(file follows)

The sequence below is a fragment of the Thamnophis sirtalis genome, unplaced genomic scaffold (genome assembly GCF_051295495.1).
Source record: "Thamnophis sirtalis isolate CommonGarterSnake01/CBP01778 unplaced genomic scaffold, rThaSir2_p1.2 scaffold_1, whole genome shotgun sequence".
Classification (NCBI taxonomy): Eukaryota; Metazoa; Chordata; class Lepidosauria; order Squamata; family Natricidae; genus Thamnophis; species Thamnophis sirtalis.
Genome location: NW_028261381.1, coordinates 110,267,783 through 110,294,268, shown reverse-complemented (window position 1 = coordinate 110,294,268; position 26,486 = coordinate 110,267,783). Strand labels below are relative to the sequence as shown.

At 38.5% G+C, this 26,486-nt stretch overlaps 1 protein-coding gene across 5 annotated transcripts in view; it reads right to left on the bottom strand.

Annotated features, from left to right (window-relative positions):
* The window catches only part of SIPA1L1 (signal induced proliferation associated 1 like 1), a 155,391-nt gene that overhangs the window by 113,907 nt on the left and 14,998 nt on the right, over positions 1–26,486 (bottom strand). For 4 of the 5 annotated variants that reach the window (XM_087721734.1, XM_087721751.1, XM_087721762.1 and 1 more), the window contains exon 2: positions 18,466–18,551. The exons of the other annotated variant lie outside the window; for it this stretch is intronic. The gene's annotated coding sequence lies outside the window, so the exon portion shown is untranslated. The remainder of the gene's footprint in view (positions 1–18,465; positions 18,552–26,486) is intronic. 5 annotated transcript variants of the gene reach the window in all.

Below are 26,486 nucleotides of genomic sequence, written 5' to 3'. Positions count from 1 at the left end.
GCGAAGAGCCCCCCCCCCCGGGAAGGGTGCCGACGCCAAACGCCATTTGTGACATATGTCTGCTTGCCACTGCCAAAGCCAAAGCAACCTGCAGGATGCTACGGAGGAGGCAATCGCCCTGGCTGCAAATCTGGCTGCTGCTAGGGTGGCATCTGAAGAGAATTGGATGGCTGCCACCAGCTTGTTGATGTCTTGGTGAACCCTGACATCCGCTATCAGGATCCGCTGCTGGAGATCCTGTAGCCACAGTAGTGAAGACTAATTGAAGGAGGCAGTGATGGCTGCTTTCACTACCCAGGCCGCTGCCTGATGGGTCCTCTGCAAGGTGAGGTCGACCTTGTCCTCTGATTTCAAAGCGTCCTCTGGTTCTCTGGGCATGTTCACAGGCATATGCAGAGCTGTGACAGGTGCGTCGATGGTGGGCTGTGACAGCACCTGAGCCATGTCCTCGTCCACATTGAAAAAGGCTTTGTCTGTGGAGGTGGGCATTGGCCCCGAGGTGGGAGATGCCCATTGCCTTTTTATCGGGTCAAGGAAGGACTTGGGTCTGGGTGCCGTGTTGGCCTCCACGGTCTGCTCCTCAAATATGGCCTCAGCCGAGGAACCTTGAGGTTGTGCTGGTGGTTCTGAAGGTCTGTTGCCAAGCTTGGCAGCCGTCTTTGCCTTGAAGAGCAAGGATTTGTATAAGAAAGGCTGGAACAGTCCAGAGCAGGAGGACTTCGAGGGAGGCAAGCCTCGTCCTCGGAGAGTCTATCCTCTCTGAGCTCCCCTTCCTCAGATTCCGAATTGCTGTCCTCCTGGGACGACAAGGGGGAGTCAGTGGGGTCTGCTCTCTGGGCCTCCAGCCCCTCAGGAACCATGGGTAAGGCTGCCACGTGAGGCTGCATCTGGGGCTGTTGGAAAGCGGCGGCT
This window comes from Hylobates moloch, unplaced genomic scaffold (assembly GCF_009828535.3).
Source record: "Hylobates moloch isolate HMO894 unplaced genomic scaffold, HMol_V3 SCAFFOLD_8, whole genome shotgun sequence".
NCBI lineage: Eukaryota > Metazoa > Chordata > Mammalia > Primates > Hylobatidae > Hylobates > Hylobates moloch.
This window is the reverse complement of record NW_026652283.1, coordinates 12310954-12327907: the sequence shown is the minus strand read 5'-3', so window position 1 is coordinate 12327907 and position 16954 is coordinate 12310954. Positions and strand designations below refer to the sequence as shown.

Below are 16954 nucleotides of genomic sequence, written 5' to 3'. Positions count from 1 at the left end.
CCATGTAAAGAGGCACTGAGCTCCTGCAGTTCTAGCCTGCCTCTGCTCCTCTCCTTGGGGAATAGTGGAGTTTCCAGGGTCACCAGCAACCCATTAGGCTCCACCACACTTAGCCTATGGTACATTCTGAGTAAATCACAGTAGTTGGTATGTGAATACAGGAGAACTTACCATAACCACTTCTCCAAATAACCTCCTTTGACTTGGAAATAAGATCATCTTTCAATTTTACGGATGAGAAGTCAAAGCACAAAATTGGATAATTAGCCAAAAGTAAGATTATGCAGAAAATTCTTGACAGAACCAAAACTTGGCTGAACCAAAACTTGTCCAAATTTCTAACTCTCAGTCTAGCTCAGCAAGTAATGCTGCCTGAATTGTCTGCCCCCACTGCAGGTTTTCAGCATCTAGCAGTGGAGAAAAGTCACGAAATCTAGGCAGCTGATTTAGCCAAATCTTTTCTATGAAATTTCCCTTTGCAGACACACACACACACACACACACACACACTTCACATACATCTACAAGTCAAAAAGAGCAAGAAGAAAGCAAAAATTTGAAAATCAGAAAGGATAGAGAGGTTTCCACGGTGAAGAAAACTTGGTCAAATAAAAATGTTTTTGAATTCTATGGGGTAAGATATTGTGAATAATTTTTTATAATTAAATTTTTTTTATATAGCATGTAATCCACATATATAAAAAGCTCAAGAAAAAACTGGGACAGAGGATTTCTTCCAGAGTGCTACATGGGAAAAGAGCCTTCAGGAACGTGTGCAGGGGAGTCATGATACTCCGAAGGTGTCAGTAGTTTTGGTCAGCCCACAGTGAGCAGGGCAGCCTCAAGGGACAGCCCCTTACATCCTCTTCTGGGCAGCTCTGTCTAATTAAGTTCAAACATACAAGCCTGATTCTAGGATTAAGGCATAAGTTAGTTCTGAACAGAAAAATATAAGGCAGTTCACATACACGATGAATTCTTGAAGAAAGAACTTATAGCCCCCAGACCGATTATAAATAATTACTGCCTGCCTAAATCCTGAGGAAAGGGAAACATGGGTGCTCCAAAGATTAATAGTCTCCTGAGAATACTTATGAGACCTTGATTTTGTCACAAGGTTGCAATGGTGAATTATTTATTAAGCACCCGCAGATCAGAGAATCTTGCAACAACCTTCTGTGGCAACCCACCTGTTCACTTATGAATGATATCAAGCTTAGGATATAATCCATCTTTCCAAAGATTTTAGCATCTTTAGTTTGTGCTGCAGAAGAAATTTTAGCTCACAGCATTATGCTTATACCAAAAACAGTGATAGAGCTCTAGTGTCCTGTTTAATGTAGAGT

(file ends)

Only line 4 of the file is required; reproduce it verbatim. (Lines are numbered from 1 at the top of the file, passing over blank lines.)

Genome location: NW_028261381.1, coordinates 110,267,783 through 110,294,268, shown reverse-complemented (window position 1 = coordinate 110,294,268; position 26,486 = coordinate 110,267,783). Strand labels below are relative to the sequence as shown.